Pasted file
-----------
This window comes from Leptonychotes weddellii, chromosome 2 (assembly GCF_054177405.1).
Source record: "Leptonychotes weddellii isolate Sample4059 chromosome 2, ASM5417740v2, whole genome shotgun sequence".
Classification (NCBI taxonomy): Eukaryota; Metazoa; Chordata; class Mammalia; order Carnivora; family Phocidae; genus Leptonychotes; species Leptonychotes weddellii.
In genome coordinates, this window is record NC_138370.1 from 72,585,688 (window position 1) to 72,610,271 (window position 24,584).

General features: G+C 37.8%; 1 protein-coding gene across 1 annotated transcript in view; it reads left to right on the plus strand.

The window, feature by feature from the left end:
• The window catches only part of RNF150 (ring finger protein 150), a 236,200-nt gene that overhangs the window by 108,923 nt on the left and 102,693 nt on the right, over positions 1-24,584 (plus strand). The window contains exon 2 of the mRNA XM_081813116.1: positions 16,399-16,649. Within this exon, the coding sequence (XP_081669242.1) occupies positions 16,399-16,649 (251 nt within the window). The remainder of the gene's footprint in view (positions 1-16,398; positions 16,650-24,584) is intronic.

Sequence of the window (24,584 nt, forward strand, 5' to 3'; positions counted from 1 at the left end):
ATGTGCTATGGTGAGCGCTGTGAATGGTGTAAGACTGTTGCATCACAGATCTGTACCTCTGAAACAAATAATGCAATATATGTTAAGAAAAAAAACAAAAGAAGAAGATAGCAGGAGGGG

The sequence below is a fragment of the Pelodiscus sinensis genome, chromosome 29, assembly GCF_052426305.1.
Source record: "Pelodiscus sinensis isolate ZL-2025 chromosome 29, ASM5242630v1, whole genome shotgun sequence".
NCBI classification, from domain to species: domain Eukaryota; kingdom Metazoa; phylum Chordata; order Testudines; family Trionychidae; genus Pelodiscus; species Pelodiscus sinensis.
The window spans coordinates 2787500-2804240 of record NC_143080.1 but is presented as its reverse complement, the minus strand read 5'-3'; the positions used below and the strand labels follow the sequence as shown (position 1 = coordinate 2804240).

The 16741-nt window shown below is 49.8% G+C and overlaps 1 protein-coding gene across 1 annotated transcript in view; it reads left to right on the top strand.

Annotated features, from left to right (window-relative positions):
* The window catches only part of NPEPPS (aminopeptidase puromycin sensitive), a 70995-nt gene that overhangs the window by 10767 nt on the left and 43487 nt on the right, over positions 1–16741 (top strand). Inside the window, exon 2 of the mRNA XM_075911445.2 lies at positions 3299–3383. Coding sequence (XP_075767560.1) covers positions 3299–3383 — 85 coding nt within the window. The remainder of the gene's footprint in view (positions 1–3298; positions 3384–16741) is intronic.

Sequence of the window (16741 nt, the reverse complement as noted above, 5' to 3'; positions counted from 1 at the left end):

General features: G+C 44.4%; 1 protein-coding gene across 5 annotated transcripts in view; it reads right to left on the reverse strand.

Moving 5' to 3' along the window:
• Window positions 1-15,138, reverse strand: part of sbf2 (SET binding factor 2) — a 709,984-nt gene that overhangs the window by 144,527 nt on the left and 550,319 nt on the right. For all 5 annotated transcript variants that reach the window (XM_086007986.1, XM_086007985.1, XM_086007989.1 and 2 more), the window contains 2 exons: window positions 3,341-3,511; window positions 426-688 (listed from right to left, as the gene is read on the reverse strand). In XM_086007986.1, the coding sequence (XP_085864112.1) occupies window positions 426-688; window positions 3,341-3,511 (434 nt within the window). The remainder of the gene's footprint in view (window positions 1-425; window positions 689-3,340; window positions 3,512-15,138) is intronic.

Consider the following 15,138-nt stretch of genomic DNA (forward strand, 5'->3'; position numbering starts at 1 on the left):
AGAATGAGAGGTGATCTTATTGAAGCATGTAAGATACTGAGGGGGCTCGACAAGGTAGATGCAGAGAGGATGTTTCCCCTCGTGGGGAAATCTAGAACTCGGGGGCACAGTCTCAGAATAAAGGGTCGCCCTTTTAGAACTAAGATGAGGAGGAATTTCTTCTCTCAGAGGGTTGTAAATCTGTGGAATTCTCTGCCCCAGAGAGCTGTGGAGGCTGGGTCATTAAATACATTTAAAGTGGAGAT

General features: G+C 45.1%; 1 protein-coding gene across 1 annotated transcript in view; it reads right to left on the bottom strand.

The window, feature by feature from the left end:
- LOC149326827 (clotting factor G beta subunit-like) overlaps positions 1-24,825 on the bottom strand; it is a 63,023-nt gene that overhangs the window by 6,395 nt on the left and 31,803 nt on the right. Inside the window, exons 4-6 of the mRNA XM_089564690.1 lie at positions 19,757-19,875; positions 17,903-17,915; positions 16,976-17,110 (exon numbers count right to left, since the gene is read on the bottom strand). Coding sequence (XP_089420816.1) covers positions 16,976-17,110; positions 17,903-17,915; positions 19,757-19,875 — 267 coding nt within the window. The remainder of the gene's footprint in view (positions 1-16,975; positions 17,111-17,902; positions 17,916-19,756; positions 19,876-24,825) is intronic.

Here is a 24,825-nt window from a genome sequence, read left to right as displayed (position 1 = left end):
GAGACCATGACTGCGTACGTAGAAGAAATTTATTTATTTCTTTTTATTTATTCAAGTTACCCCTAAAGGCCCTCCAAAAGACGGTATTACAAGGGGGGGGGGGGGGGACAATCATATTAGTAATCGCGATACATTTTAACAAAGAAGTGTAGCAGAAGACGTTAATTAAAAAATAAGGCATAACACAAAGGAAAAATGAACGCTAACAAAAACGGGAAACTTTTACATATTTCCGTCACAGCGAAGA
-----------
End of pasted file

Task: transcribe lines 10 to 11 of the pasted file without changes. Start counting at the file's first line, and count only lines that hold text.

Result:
The sequence below is a fragment of the Pelodiscus sinensis genome, chromosome 29, assembly GCF_052426305.1.
Source record: "Pelodiscus sinensis isolate ZL-2025 chromosome 29, ASM5242630v1, whole genome shotgun sequence".